First Life (2010– )
8.7/10
76
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David visits archaeological sites where fossils were found illustrating the origins of life on earth, in the ocean. For long, evolution worked very slow and species remained primitive, ... See full summary »

Director:

Martin Williams
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Cast

Episode credited cast:
David Attenborough ... Self - Presenter
Rest of cast listed alphabetically:
Hazel Barton ... Self - Microbiologist, Northern Kentucky University (as Dr Hazel Barton)
Bernard Degnan Bernard Degnan ... Self - Marine Biologist, University of Queensland (as Prof Bernard Degnan)
Philip Donoghue Philip Donoghue ... Self - Palaeontologist, University of Bristol (as Prof Philip Donoghue)
Mary Droser Mary Droser ... Self - Palaeontologist, University of California (as Dr Mary Droser)
Jim Gehling Jim Gehling ... Self - Palaeontoloigst, South Australia Museum (as Dr Jim Gehling)
Guy Narbonne Guy Narbonne ... Self - Palaeontologist, Queen's University, Ontario (as Dr Guy Narbonne)
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Storyline

David visits archaeological sites where fossils were found illustrating the origins of life on earth, in the ocean. For long, evolution worked very slow and species remained primitive, mostly single-cell, alter fractal. Only the invention of sexual reproduction kick-started genetic diversification. Written by KGF Vissers

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Genres:

Documentary

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Release Date:

5 November 2010 (UK) See more »

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User Reviews

 
The origins of life on earth
4 April 2018 | by TheLittleSongbirdSee all my reviews

As said many times, David Attenborough is a national treasure. He may apparently dislike the term, but it is hard to not say that about such a great presenter who has contributed significantly to some of the best programmes (of the documentary genre and overall) the BBC has ever aired/produced.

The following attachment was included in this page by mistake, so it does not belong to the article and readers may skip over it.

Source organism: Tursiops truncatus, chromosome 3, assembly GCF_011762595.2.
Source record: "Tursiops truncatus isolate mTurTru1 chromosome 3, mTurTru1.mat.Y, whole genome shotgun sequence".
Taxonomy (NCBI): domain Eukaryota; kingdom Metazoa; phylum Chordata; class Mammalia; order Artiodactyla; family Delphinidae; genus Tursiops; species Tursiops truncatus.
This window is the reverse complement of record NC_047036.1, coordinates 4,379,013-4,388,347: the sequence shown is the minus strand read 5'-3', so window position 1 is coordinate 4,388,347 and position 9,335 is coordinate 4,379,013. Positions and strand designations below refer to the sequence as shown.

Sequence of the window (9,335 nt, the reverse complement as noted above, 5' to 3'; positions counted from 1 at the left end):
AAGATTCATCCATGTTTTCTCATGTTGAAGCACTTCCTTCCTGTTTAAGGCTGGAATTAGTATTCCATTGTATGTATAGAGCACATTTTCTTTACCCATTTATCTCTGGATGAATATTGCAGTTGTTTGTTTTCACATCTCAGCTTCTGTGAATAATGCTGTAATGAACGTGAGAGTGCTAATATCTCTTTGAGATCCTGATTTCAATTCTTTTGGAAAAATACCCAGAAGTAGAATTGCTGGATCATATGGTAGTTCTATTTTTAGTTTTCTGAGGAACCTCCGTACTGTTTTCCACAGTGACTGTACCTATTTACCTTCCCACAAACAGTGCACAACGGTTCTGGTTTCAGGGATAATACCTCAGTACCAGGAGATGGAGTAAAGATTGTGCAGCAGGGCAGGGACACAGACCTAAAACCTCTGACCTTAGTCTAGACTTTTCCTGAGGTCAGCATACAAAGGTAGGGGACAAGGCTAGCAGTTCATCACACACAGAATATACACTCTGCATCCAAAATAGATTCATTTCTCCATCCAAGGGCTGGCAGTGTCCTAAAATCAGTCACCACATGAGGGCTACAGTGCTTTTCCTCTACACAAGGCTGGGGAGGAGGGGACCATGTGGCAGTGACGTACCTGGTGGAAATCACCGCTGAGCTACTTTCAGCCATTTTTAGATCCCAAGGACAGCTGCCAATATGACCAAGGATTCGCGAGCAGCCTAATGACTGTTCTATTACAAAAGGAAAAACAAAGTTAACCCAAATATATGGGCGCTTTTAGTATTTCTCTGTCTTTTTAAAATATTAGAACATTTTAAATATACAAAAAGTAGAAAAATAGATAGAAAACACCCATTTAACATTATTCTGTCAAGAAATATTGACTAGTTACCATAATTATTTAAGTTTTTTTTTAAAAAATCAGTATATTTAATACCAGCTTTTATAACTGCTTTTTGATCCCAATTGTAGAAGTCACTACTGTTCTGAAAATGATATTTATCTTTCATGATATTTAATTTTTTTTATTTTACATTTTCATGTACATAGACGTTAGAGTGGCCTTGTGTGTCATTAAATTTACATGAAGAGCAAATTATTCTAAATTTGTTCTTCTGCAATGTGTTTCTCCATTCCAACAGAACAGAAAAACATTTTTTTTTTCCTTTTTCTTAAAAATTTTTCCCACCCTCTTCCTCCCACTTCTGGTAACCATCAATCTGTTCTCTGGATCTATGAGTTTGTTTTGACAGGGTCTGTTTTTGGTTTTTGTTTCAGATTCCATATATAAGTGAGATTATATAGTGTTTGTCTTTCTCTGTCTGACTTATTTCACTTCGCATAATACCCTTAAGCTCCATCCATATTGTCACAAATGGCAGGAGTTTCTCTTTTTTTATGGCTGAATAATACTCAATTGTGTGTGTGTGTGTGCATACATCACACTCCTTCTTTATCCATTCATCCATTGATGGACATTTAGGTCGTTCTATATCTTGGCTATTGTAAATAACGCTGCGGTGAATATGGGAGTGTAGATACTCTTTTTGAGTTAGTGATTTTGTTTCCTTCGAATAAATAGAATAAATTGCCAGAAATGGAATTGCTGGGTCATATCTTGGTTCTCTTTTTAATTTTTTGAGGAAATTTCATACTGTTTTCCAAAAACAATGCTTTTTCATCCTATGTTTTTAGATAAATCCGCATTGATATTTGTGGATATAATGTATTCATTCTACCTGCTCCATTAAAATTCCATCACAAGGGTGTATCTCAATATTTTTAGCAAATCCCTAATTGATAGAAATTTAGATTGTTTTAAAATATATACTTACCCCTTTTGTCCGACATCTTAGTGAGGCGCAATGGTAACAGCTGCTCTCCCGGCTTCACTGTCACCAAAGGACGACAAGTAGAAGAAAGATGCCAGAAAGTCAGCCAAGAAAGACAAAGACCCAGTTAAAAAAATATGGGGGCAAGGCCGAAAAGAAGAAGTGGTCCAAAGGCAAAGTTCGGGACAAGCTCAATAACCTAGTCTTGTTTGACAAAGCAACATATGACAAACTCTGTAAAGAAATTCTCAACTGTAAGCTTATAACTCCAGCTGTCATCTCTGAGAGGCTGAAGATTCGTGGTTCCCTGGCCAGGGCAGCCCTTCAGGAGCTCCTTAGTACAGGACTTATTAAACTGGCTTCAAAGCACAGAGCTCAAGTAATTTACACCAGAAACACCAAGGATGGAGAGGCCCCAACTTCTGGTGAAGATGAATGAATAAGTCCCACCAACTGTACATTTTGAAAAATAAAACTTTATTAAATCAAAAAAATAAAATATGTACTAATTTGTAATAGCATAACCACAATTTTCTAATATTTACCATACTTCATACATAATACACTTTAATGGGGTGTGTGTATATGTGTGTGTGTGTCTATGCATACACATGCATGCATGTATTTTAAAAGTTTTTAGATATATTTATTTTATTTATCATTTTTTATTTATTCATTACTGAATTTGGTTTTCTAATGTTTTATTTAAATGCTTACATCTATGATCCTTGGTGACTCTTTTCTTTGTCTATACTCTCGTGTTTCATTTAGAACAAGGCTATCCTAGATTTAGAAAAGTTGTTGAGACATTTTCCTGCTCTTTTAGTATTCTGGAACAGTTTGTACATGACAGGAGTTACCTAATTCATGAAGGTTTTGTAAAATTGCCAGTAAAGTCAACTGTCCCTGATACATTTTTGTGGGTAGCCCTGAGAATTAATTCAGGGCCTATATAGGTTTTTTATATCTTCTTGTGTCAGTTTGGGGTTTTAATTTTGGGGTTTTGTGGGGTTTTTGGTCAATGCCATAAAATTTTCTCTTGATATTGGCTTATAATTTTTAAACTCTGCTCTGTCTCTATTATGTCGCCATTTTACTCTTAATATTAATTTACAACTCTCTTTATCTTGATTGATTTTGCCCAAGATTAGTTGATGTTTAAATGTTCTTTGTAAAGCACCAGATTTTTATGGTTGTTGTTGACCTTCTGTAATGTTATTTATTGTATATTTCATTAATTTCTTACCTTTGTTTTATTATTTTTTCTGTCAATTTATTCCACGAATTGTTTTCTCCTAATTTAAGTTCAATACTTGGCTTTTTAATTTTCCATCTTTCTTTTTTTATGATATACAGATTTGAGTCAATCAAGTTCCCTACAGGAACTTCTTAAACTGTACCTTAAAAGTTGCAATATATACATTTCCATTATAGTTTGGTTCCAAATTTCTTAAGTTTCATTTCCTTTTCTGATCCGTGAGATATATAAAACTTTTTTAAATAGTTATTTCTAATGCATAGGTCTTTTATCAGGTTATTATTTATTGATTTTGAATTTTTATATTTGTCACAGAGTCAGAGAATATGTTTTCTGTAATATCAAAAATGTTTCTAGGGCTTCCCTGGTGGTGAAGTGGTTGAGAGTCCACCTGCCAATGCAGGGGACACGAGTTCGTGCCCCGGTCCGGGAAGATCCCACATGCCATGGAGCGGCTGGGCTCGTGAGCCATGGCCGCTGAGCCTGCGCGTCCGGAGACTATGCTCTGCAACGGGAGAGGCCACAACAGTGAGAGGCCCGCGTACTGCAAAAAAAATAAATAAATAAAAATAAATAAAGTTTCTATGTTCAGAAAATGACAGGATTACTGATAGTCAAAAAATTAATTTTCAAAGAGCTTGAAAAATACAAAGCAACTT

It is really hard picking favourites, let alone a definite favourite among the enormous number of gems in Attenborough's filmography. 'First Life' is not quite one of my favourites from him, there is a preference for the wildlife-oriented ones and other documentaries of his connect with me more emotionally somewhat. Nonetheless, 'First Life' is still great and in terms of the theme and the questions it raises it is very important. Learnt a lot from it and it is very much important and relevant.

Exploring the origins of life on earth through fossils, "Arrival" makes for a splendid first part that epitomises all of the above. "Arrival" is a detailed and honest look at the origin of life and the investigation of the evidence is very thoughtful and comprehensive.

As always with Attenborough, "Arrival" looks great. It is beautifully filmed, done in a completely fluid and natural, sometimes intimate, way and never looking static. The editing is always succinct and smooth.

The music score fits very well, never overly grandiose while never being inappropriate while also being a beautiful score in its own right.

Narration and presenting by Attenborough helps significantly. He clearly knows his stuff and knows what to say and how to say it. He delivers it with his usual richness, soft-spoken enthusiasm and sincerity, never talking down to the viewer and keeping them riveted and wanting to know more.

One cares about the information given and the episode is paced and structured beautifully.

In conclusion, splendid first part to a typically great Attenborough series. 9/10 Bethany Cox


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